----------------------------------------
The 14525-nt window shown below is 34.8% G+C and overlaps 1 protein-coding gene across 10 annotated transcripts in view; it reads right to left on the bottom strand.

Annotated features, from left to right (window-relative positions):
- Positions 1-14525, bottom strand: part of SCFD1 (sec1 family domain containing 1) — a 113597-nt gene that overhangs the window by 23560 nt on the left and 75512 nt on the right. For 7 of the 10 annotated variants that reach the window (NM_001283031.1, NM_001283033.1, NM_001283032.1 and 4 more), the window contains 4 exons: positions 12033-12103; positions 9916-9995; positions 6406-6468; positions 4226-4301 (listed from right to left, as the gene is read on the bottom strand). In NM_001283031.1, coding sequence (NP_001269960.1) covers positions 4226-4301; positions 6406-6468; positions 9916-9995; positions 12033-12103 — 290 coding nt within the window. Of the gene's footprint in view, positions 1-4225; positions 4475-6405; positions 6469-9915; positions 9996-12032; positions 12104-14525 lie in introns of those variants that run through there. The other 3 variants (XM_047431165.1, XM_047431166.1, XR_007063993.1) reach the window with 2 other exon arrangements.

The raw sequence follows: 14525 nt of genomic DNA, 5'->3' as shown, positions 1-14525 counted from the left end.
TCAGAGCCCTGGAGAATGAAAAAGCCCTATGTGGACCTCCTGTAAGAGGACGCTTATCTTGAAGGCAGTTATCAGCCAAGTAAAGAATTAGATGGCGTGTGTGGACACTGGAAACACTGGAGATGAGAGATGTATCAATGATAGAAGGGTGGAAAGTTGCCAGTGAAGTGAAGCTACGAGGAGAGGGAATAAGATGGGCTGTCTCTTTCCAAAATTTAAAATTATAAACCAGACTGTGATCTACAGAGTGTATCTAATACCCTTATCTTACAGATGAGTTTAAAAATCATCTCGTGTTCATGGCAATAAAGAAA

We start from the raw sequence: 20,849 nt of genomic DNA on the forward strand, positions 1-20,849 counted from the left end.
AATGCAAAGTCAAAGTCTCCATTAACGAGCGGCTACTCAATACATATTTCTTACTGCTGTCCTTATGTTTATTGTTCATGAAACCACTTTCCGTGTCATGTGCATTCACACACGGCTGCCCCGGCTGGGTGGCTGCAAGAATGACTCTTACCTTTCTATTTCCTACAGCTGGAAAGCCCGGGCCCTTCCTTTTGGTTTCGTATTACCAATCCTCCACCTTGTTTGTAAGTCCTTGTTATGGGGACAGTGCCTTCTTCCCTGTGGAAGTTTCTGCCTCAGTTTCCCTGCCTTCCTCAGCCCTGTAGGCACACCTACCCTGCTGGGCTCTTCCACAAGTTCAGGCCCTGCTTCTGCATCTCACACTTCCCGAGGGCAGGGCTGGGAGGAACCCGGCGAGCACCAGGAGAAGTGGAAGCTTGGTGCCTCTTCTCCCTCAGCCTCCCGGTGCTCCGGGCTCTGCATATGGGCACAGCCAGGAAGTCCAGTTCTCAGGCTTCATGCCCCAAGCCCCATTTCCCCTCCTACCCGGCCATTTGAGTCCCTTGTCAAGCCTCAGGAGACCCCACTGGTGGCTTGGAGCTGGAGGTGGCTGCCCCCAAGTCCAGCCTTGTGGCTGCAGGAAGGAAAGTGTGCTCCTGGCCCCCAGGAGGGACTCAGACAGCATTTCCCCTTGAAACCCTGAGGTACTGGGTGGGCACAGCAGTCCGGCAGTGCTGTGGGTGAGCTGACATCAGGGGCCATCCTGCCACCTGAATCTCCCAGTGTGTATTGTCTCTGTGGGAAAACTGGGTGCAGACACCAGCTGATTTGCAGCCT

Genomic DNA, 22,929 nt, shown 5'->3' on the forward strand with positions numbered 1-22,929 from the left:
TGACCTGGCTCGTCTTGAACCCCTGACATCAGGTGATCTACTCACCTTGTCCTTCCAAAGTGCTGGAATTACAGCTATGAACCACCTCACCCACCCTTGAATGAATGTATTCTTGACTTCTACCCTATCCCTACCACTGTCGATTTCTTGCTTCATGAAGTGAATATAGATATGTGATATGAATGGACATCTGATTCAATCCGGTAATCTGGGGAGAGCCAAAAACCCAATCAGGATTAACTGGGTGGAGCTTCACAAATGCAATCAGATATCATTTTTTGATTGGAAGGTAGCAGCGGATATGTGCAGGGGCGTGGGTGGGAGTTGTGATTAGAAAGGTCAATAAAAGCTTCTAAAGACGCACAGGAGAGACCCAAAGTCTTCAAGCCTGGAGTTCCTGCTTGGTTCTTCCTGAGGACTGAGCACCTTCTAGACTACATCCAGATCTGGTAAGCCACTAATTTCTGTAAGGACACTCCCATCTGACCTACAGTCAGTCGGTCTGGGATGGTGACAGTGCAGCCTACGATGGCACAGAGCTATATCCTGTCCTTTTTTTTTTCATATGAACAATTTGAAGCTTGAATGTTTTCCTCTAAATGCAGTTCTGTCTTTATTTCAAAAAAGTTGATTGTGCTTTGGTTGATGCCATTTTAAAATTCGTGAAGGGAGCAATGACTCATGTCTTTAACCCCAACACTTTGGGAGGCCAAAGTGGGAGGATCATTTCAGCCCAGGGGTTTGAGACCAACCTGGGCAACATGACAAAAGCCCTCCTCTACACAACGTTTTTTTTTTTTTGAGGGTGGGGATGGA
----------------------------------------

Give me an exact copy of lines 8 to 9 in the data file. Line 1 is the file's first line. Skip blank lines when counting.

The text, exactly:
Genomic DNA, 22,929 nt, shown 5'->3' on the forward strand with positions numbered 1-22,929 from the left:
TGACCTGGCTCGTCTTGAACCCCTGACATCAGGTGATCTACTCACCTTGTCCTTCCAAAGTGCTGGAATTACAGCTATGAACCACCTCACCCACCCTTGAATGAATGTATTCTTGACTTCTACCCTATCCCTACCACTGTCGATTTCTTGCTTCATGAAGTGAATATAGATATGTGATATGAATGGACATCTGATTCAATCCGGTAATCTGGGGAGAGCCAAAAACCCAATCAGGATTAACTGGGTGGAGCTTCACAAATGCAATCAGATATCATTTTTTGATTGGAAGGTAGCAGCGGATATGTGCAGGGGCGTGGGTGGGAGTTGTGATTAGAAAGGTCAATAAAAGCTTCTAAAGACGCACAGGAGAGACCCAAAGTCTTCAAGCCTGGAGTTCCTGCTTGGTTCTTCCTGAGGACTGAGCACCTTCTAGACTACATCCAGATCTGGTAAGCCACTAATTTCTGTAAGGACACTCCCATCTGACCTACAGTCAGTCGGTCTGGGATGGTGACAGTGCAGCCTACGATGGCACAGAGCTATATCCTGTCCTTTTTTTTTTCATATGAACAATTTGAAGCTTGAATGTTTTCCTCTAAATGCAGTTCTGTCTTTATTTCAAAAAAGTTGATTGTGCTTTGGTTGATGCCATTTTAAAATTCGTGAAGGGAGCAATGACTCATGTCTTTAACCCCAACACTTTGGGAGGCCAAAGTGGGAGGATCATTTCAGCCCAGGGGTTTGAGACCAACCTGGGCAACATGACAAAAGCCCTCCTCTACACAACGTTTTTTTTTTTTTGAGGGTGGGGATGGA